In 2012, McAvoy was cast as Bruce Robertson in Filth, an adaptation of an Irvine Welsh novel of the same name. The film’s ensemble cast includes Jamie Bell, Jim Broadbent, Eddie Marsan, and Imogen Poots. For his role, McAvoy won Best Actor at the British Independent Film Awards in December 2013. It was also announced that he would co-star with Jessica Chastain in a double-feature film project, The Disappearance of Eleanor Rigby. He performed the male lead in radio play adaptation of Neverwhere written by Neil Gaiman.
McAvoy starred in Shakespeare’s Macbeth on London’s West End in early 2013. Macbeth was the first performance at the Trafalgar Transformed, running from 9 February until 27 April. The production was directed by Jamie Lloyd who also directed McAvoy in his last stint on the stage in 2009’s Three Days of Rain. McAvoy reprised his role as Professor X in X-Men: Days of Future Past (2014), and is scheduled to do so again in X-Men: Apocalypse.
McAvoy dated Scottish actress Emma Nielsen (stage name Emma King) for six years until 2003. While working on Shameless, McAvoy started a relationship with his character’s love interest, Anne-Marie Duff. When they first began dating, McAvoy and Duff agreed not to speak to the press about their relationship. He married Duff on 18 October 2006 in a quiet ceremony. When asked by Ryan Seacrest, during his radio show, if he wished he had waited longer to get married so he could exploit his fame better, McAvoy replied that he had married the woman of his dreams. “The world seemed less scary…. And I started to like myself a little bit more.”
They have one child together, a son named Brendan (b. 2010). In interviews, the actor has opted not to discuss his son and have not announced their child’s birth date, although he has stated “the little man” keeps him up at night. McAvoy leads what has been called a modest life. Prior to marrying Duff, he purchased a second floor flat in North London in 2006 for about £178,000. Also, he and his wife drive a 1990s Nissan Micra that is worth less than £1,000. The couple enjoy a close relationship and rarely leave their flat, choosing to instead read or do sudoku puzzles together. Of this lifestyle, the actor said it is “mundane, and I love it that way”.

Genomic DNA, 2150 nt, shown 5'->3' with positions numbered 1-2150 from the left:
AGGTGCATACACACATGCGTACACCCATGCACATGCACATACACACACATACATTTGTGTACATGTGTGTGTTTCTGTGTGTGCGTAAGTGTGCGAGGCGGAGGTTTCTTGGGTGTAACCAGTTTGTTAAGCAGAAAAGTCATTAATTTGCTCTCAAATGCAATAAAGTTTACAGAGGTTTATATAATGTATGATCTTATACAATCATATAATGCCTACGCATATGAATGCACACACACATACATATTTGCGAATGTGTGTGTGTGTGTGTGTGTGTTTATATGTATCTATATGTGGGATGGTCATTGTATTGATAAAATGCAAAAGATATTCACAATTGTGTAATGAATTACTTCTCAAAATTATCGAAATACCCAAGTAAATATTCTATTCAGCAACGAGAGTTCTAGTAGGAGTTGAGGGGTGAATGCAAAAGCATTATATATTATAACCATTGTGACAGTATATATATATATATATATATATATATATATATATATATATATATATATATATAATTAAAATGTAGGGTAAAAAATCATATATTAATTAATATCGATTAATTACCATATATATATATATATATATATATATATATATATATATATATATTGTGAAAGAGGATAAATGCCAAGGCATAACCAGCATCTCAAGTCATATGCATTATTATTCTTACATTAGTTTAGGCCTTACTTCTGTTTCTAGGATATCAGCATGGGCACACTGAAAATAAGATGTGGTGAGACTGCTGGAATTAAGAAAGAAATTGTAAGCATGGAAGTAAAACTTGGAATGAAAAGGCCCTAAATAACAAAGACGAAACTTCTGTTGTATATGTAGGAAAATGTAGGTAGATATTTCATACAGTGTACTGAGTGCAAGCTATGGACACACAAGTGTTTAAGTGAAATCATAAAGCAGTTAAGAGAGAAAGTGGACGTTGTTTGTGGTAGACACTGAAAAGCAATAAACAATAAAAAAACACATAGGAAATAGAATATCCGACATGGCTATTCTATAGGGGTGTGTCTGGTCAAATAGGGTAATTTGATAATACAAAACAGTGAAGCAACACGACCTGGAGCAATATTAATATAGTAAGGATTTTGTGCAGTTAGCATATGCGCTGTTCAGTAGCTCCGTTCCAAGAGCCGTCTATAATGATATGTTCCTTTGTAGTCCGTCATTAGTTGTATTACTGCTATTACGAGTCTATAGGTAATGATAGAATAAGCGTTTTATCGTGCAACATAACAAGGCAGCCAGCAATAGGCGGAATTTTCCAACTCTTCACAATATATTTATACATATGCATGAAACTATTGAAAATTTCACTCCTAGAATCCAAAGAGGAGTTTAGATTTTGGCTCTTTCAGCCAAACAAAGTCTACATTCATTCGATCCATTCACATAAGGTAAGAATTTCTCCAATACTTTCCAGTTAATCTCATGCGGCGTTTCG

After McAvoy won an award from the BAFTAs, his estranged father spoke to the Sunday Mirror, stating that he would love to get in touch with his son, but did not know how to reach him. Though the actor did not read the piece, he heard about it and was unmoved. He enjoys fantasy themes which he said started from the age of 11 with The Lord of the Rings. His big interest outside acting and science fiction is football; he is a huge fan of Celtic Football Club, stating that his dream role would be to play Celtic legend Jimmy Johnstone. McAvoy considers himself a spiritual person who no longer practices Catholicism. Speaking to Sky News, McAvoy said he believed that British filmmakers belittle and dumb down their productions to please American audiences. “It’s like we’re patronising them and short changing ourselves,” the actor commented. He had previously called 3-D films a “waste of money”, accusing film studios of using the effect to get more money out of their theatre audiences. McAvoy has stated that The Goonies (1985) is his favourite film.
At one point, McAvoy did a “terrifying” BASE jump from the world’s tallest hospital building in a bid to help raise money for Ugandan children’s charity Retrak, an organisation which assists children on the streets. Additionally, McAvoy is a celebrity supporter of the British Red Cross with whom he travelled to Uganda to raise awareness of the projects there. He had become involved with the charity after shooting The Last King of Scotland there for several months and was shocked by what he saw. In February 2007, he visited northern Uganda and spent four days seeing projects supported by the British Red Cross.